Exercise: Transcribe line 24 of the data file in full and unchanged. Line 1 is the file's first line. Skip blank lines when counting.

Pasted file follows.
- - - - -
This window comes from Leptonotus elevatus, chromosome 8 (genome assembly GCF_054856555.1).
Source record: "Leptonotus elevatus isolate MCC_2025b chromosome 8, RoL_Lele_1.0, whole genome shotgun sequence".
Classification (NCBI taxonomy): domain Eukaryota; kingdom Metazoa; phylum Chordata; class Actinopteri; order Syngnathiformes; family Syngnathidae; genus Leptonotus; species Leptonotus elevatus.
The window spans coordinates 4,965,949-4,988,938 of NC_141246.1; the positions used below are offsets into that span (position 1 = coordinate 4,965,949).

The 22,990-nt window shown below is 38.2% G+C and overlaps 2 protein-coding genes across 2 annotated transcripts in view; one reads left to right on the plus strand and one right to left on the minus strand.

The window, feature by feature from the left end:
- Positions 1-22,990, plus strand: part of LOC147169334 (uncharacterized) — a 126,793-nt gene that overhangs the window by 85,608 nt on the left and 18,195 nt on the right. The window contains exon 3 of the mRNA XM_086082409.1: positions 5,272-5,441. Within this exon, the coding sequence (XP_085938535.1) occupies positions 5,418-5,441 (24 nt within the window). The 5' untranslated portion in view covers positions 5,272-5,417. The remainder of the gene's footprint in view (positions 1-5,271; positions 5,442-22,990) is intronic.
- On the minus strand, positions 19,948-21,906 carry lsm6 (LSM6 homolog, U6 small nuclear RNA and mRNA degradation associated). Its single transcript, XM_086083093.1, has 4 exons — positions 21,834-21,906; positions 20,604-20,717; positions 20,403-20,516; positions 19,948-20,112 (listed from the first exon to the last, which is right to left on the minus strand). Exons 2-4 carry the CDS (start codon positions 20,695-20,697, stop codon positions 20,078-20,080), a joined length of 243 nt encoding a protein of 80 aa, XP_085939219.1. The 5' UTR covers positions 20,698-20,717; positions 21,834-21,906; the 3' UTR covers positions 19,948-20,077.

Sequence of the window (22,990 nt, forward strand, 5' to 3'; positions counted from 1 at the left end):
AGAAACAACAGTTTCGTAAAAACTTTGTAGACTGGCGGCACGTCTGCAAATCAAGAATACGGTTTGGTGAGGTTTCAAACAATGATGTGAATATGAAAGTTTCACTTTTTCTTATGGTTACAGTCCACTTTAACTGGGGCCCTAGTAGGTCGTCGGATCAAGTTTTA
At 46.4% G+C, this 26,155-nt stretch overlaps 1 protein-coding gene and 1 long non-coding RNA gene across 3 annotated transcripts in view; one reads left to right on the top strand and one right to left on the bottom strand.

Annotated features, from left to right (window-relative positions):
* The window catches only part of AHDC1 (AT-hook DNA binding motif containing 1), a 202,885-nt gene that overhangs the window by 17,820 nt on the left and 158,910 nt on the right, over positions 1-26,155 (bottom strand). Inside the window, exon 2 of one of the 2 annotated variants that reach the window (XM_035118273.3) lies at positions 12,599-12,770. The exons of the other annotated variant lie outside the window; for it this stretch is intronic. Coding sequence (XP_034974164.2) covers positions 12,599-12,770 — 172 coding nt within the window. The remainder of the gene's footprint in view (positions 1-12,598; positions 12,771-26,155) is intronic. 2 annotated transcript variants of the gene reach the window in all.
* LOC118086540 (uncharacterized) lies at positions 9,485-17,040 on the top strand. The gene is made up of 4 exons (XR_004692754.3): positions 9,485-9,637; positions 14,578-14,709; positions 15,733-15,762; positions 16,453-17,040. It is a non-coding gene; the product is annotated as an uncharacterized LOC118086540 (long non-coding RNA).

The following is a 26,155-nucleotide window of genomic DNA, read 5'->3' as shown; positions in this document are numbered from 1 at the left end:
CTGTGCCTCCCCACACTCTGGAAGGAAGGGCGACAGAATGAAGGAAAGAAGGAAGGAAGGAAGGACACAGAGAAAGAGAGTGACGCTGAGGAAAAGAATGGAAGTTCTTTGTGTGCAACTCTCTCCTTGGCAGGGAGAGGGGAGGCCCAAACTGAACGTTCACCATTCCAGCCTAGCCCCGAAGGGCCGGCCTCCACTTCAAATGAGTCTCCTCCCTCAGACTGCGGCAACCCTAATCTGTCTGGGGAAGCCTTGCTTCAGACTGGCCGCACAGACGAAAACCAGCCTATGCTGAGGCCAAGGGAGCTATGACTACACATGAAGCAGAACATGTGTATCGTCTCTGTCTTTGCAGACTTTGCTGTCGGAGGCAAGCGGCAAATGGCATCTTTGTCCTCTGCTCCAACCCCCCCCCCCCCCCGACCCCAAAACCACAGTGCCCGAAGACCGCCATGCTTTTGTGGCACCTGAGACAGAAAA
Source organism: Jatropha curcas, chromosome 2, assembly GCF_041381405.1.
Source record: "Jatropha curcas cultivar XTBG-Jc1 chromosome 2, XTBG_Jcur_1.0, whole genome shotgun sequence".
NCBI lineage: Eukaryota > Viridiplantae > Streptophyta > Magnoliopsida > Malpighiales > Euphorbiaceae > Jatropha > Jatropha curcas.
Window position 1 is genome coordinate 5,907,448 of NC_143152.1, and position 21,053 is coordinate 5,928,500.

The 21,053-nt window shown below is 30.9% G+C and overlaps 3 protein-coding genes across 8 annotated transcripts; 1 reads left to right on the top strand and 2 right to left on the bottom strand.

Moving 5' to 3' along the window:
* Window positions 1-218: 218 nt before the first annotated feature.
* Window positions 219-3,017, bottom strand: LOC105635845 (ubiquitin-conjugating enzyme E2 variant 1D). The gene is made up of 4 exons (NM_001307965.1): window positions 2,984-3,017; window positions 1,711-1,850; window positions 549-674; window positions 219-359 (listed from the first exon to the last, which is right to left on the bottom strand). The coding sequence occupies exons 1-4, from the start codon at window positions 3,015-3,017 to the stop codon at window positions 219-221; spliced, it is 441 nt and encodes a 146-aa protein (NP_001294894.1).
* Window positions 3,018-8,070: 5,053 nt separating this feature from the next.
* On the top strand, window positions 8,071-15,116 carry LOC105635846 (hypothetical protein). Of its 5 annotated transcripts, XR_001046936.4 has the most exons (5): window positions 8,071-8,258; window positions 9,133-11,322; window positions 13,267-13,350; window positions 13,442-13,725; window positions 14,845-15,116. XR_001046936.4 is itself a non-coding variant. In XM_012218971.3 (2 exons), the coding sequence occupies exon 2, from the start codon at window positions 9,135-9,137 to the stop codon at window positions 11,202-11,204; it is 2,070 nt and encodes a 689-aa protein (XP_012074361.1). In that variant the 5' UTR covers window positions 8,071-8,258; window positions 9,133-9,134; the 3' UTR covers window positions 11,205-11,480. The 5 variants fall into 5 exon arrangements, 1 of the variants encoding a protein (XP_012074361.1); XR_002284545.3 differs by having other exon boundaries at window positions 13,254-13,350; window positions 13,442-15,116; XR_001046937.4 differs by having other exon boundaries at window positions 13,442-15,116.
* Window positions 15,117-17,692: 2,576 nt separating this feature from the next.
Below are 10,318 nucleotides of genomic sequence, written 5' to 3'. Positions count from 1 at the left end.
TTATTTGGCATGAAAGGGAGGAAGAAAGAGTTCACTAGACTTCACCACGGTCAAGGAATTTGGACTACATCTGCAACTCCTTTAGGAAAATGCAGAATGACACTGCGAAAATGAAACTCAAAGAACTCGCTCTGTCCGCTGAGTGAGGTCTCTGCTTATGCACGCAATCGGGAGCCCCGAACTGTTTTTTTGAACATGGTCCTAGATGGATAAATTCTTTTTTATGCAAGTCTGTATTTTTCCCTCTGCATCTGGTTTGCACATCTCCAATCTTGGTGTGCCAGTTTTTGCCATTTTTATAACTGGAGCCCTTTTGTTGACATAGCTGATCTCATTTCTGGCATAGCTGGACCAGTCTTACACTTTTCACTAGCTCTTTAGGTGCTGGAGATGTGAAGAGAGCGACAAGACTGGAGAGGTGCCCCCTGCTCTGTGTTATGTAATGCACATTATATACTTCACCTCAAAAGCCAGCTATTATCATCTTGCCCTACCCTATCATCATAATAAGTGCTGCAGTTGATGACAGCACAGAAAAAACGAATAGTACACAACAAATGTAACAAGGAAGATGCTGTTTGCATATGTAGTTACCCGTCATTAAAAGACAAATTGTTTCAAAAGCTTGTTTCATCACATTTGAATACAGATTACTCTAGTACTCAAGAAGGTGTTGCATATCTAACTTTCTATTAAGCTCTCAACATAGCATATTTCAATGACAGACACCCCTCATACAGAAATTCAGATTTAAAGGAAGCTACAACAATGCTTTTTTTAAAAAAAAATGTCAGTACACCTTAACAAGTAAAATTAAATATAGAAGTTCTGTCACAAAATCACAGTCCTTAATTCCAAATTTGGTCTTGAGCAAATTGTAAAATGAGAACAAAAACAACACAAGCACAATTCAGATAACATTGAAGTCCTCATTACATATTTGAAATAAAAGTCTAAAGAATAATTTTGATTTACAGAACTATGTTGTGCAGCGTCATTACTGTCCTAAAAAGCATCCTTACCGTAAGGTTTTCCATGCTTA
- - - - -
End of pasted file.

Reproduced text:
* Window positions 219-3,017, bottom strand: LOC105635845 (ubiquitin-conjugating enzyme E2 variant 1D). The gene is made up of 4 exons (NM_001307965.1): window positions 2,984-3,017; window positions 1,711-1,850; window positions 549-674; window positions 219-359 (listed from the first exon to the last, which is right to left on the bottom strand). The coding sequence occupies exons 1-4, from the start codon at window positions 3,015-3,017 to the stop codon at window positions 219-221; spliced, it is 441 nt and encodes a 146-aa protein (NP_001294894.1).